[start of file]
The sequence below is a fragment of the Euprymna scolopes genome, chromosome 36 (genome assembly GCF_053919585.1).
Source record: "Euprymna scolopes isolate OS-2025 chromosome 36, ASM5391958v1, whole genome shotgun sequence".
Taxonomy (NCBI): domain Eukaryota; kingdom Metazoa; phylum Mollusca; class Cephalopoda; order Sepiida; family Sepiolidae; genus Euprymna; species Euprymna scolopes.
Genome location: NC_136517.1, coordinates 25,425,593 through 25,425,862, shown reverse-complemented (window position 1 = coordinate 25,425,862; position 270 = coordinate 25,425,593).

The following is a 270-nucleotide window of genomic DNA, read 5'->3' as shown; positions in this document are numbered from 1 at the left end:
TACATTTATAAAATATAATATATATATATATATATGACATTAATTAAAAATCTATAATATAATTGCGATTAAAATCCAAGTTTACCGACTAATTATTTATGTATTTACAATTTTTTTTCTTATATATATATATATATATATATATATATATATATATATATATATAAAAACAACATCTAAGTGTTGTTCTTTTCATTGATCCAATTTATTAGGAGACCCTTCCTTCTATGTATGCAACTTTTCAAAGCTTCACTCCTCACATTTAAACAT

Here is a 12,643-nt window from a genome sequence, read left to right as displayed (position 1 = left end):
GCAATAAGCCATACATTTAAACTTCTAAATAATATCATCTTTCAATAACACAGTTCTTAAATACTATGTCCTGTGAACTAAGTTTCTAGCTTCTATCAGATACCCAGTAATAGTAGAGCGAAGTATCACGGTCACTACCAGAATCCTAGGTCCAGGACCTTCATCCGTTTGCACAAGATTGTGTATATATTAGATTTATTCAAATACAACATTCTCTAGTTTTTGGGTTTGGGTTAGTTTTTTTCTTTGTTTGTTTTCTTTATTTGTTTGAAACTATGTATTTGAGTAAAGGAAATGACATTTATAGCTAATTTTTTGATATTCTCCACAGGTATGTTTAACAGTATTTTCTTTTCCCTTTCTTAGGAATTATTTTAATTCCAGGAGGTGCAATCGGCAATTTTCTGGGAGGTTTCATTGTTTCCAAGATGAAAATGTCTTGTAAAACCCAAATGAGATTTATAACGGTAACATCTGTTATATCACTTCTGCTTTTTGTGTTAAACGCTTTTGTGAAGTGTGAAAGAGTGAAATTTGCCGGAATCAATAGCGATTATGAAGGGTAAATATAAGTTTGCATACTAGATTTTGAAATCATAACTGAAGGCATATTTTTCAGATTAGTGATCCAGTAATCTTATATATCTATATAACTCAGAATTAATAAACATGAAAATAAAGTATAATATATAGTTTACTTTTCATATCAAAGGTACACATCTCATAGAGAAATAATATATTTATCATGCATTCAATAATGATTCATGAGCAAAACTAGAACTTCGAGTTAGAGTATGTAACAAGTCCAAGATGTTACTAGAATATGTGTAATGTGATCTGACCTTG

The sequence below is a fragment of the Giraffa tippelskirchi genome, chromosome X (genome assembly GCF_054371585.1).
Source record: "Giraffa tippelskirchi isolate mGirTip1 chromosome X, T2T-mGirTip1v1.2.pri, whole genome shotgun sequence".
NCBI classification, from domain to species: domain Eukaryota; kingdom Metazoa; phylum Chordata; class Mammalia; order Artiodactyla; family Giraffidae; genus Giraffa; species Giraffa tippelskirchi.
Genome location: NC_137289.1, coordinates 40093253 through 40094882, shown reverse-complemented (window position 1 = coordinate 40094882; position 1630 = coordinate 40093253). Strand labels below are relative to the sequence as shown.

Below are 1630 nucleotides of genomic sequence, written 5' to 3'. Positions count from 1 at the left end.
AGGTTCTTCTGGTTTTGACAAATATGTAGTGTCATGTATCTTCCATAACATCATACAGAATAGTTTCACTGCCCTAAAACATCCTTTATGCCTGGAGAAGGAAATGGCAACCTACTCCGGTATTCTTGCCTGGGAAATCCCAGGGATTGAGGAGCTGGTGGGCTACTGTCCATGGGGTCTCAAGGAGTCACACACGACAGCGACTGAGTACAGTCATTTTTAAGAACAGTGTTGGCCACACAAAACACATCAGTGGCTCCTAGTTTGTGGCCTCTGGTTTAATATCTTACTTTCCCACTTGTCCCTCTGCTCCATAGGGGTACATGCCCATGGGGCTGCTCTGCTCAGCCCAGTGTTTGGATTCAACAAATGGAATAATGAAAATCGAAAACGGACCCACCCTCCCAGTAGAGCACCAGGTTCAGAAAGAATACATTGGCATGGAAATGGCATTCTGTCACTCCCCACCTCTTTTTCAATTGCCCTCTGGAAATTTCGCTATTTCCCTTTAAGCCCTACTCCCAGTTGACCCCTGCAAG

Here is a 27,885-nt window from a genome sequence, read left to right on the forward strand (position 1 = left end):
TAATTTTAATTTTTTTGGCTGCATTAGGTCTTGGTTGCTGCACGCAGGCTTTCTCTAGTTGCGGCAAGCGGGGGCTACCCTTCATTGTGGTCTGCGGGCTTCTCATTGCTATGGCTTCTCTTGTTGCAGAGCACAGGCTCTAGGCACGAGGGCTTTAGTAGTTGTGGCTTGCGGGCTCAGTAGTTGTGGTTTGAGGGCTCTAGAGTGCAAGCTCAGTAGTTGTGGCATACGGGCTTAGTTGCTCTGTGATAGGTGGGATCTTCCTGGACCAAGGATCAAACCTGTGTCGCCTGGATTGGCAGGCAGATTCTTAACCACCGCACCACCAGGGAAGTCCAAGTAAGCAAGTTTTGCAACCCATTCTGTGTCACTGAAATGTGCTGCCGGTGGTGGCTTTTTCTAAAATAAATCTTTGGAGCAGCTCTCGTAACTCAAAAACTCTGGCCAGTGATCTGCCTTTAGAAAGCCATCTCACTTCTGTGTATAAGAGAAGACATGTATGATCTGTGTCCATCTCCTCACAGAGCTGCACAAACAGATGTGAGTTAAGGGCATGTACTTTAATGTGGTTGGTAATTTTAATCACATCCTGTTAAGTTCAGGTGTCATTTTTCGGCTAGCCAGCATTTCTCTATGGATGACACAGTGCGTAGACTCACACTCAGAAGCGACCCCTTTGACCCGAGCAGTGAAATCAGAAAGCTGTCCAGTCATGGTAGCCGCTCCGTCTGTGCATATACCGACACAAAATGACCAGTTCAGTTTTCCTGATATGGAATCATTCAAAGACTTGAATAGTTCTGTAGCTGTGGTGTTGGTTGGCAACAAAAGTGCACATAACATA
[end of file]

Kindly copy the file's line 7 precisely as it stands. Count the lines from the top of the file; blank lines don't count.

Here is a 12,643-nt window from a genome sequence, read left to right as displayed (position 1 = left end):